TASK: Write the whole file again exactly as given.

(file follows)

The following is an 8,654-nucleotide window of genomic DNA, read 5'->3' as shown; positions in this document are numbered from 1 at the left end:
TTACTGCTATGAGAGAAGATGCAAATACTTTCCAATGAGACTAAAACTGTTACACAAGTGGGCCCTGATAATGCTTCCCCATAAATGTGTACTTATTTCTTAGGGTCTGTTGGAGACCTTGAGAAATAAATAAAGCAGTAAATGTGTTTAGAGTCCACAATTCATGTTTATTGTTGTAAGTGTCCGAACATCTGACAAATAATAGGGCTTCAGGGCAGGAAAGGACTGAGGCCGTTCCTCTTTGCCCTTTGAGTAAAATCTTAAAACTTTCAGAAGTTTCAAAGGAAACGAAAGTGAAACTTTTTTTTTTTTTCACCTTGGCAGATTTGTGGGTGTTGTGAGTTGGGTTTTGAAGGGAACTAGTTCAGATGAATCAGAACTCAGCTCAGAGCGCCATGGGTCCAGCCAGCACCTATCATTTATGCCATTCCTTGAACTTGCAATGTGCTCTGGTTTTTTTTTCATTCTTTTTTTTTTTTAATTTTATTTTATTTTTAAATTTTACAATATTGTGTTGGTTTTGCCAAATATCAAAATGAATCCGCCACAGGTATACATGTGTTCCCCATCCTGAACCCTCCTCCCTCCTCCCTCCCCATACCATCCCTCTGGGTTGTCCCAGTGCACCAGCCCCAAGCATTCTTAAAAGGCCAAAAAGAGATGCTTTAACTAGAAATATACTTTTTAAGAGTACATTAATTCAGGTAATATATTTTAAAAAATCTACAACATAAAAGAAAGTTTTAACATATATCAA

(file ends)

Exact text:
The following is an 8,654-nucleotide window of genomic DNA, read 5'->3' as shown; positions in this document are numbered from 1 at the left end:
TTACTGCTATGAGAGAAGATGCAAATACTTTCCAATGAGACTAAAACTGTTACACAAGTGGGCCCTGATAATGCTTCCCCATAAATGTGTACTTATTTCTTAGGGTCTGTTGGAGACCTTGAGAAATAAATAAAGCAGTAAATGTGTTTAGAGTCCACAATTCATGTTTATTGTTGTAAGTGTCCGAACATCTGACAAATAATAGGGCTTCAGGGCAGGAAAGGACTGAGGCCGTTCCTCTTTGCCCTTTGAGTAAAATCTTAAAACTTTCAGAAGTTTCAAAGGAAACGAAAGTGAAACTTTTTTTTTTTTTCACCTTGGCAGATTTGTGGGTGTTGTGAGTTGGGTTTTGAAGGGAACTAGTTCAGATGAATCAGAACTCAGCTCAGAGCGCCATGGGTCCAGCCAGCACCTATCATTTATGCCATTCCTTGAACTTGCAATGTGCTCTGGTTTTTTTTTCATTCTTTTTTTTTTTTAATTTTATTTTATTTTTAAATTTTACAATATTGTGTTGGTTTTGCCAAATATCAAAATGAATCCGCCACAGGTATACATGTGTTCCCCATCCTGAACCCTCCTCCCTCCTCCCTCCCCATACCATCCCTCTGGGTTGTCCCAGTGCACCAGCCCCAAGCATTCTTAAAAGGCCAAAAAGAGATGCTTTAACTAGAAATATACTTTTTAAGAGTACATTAATTCAGGTAATATATTTTAAAAAATCTACAACATAAAAGAAAGTTTTAACATATATCAA